• 1 cup cubed cantaloupe


Examples of 300 mgms of potassium-rich foods are:

  • 1/2 cup of tomato juice
  • 2 ounces of mixed nuts (and who could stop at two ounces!!!)
  • 2 ounces of cashews


When people are on diuretics, and use the kind that is not "Potassium sparing", they may experience "potassium depletion". It occurs when the salt is withdrawn to reduce fluid levels...usually in the lungs, but takes the potassium along with it. This would show up as generalized weakness and a slower than normal heart rate. And it's a bit hard to determine as someone who has this condition would already be weak and show little interest in their surroundings. But it is more pronounced. Also the doctor or health team would be aware that this person is on this kind of the hospital.  At home, it's a bit more difficult to recognize.  So you would need to work closely with your pharmacist and doctor.


Salt And Its Hidden Sources.


Like many others, you may find your doctor suggesting that you "cut out" salt...or "don't add" any salt...or "reduce" your salt intake. And how are you supposed to know how much is too much...How can you tell that you are "getting" too much. Salt is naturally in many foods and used indirectly in food preparations. It is also often used as a preservative. If you don't read labels, you might be very surprised as to what you will your ankles or in your chest. How can you eat out without getting into trouble...These are very real and normal challenges that you face.  Nobody wants willingly overeat anything, especially salt.


  • "Normal" salt diet has a salt intake of 1100 - 3300 mg/day
  • "High" salt diet has a salt intake of 4000 - 6000 mg/day
  • "Low" salt diet has a salt intake of 400 - 1000 mg/day


Cardiovascular disease is the No. 1 cause of death in the United States. Reducing the amount of salt (sodium) may help you reduce or avoid the risk of high blood pressure. High blood pressure causes increased pressure on the walls of the arteries, and over a long period of time, it wears them out.  And people with high blood pressure are more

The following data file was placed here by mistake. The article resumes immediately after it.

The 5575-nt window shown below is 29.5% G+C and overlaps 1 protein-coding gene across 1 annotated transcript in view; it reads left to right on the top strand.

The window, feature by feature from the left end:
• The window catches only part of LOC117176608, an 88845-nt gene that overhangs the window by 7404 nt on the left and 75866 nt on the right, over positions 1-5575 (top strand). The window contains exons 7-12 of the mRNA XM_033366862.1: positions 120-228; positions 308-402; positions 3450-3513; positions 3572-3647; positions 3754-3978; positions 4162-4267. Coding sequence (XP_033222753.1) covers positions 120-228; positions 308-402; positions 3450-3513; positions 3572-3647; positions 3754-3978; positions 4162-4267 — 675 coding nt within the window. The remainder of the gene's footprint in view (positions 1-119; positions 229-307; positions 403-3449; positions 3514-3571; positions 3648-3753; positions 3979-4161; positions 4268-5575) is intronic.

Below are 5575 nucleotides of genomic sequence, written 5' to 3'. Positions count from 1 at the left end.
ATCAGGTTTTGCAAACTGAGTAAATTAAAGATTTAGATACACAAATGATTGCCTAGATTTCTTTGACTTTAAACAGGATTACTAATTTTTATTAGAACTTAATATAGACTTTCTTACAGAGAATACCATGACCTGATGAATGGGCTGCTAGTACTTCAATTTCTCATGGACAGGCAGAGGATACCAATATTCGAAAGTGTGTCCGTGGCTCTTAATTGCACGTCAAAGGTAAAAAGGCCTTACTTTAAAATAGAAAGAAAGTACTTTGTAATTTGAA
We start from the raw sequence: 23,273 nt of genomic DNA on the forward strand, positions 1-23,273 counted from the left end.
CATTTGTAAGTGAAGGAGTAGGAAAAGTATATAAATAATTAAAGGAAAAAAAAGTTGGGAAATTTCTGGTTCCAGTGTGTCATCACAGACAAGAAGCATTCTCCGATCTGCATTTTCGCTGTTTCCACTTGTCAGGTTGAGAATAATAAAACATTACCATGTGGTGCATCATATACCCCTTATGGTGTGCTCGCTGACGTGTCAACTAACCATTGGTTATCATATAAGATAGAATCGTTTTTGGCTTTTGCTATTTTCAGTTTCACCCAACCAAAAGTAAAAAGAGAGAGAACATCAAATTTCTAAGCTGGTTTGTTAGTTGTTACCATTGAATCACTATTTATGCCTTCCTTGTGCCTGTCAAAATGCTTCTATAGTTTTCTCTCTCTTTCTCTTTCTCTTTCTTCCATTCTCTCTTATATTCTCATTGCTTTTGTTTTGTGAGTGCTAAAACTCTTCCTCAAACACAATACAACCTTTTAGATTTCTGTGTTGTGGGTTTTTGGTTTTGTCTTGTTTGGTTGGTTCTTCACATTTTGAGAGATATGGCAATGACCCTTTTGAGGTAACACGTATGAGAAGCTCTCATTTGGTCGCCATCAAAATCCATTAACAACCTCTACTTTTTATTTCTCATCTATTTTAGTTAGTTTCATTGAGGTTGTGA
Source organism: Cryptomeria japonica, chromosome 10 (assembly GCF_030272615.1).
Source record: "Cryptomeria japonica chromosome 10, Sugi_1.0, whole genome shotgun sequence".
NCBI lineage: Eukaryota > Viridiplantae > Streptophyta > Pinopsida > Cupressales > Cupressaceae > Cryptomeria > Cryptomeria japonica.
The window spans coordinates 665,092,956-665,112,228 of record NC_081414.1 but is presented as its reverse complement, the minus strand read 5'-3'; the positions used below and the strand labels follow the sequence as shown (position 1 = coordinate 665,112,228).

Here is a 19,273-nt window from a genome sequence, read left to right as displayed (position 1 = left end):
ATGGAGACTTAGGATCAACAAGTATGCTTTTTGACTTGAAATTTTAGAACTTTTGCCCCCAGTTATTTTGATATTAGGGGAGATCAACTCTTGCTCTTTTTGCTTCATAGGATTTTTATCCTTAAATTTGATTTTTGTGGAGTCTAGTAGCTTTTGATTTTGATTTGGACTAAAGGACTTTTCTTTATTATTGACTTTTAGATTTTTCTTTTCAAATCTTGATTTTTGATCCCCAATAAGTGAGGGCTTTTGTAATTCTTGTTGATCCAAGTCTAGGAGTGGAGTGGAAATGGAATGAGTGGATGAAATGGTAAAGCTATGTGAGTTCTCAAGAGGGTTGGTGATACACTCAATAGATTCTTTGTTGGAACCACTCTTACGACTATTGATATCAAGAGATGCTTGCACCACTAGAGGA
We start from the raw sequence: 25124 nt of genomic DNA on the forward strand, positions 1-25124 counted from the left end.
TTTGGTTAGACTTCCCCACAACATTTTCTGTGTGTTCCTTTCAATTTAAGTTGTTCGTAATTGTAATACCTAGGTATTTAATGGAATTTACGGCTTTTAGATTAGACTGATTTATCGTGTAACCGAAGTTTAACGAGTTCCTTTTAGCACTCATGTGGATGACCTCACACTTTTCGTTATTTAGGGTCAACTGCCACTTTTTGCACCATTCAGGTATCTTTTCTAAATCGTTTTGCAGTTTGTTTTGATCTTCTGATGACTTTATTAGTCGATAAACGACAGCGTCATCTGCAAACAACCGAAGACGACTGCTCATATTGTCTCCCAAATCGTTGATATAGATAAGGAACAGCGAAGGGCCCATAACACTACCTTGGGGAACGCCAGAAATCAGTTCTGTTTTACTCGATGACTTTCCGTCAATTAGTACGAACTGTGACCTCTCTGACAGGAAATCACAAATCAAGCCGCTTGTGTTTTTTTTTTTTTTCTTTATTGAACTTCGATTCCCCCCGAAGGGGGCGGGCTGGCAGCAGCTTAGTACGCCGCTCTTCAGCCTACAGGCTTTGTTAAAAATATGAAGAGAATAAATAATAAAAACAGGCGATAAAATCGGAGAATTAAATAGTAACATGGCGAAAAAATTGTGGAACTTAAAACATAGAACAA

likely to develop heart disease and stroke. So if you know how much you need for healthy living, you can decide to adjust your food intake. This is your responsibility: not your doctor's.


Here is a bit of a shocker...The average person eats about 6 to 18 grams of salt daily. That's roughly one to three TEASPOONFULS. Your body actually needs only about 0.5 grams of salt each day. In the American Heart Association's sodium recommendations, healthy adults should reduce their sodium intake to no more than 2300 mgms per day. This is about 1-1/4 teaspoons of sodium chloride (salt). Here are sodium equivalents in

the diet:


  • 1 Gram equals 1000 mgms.
  • 1/4 teaspoon salt = 500 mgms sodium (salt)
  • 1/2 teaspoon salt = 1000 mgms sodium
  • 3/4 teaspoon salt = 1500 mgms sodium
  • 1 teaspoon salt = 2000 mgms sodium
  • 1 teaspoon baking soda = 1000 mgms sodium


Many foods in their natural state already contain sodium. But a lot of it is also added to food while it's being commercially processed or prepared at home. That's why you need to be aware of both "natural" and "added" salt content when you are preparing your foods or buying them. When buying prepared and pre-packaged foods, read the labels. Many different sodium "compounds" are added to foods. These are listed on food labels.

Watch for the words "soda" and "sodium" and the symbol "Na" on labels. These words show that sodium compounds (salt in different forms) are present and that's all adding to your salt intake.


I mentioned before "If you don't read labels, you might be very surprised as to what you will your ankles or chest." You can quite easily tell if someone has had too much salt. It stays in the body and shows up as swelling of the hands, or legs (usually the ankles) and the lungs.  Here it could lead to breathing difficulties. Your doctor would have to prescribe the appropriate diuretic if they suspected any lung involvement.  But if it's in your ankles, just elevating them can often correct the problem. And your hands are the same. But try to discover  what seemed to cause the swelling and then avoid repeating the activity in the future.


How can you eat out and still stay within your limits? Order selectively. Use pepper. Become familiar with foods low in salt and look for them on the menu. A heart or other symbol often identifies foods known to be low in salt or prepared for special cardiac diets. Restaurants are now very aware and concerned about food allergies. As side issue, many people have allergies to ingredients such as MSG. It is high in salt as well. So if you are allergic to it, advise the manager of the restaurant. They do not want a problem on their hands. It is perfectly acceptable to be specific about what you want  and how you want your food prepared. Request that they prepare your dish without salt. Use fresh lemon juice for fish and vegetables instead of salt.  Here is a very practical site for salt information.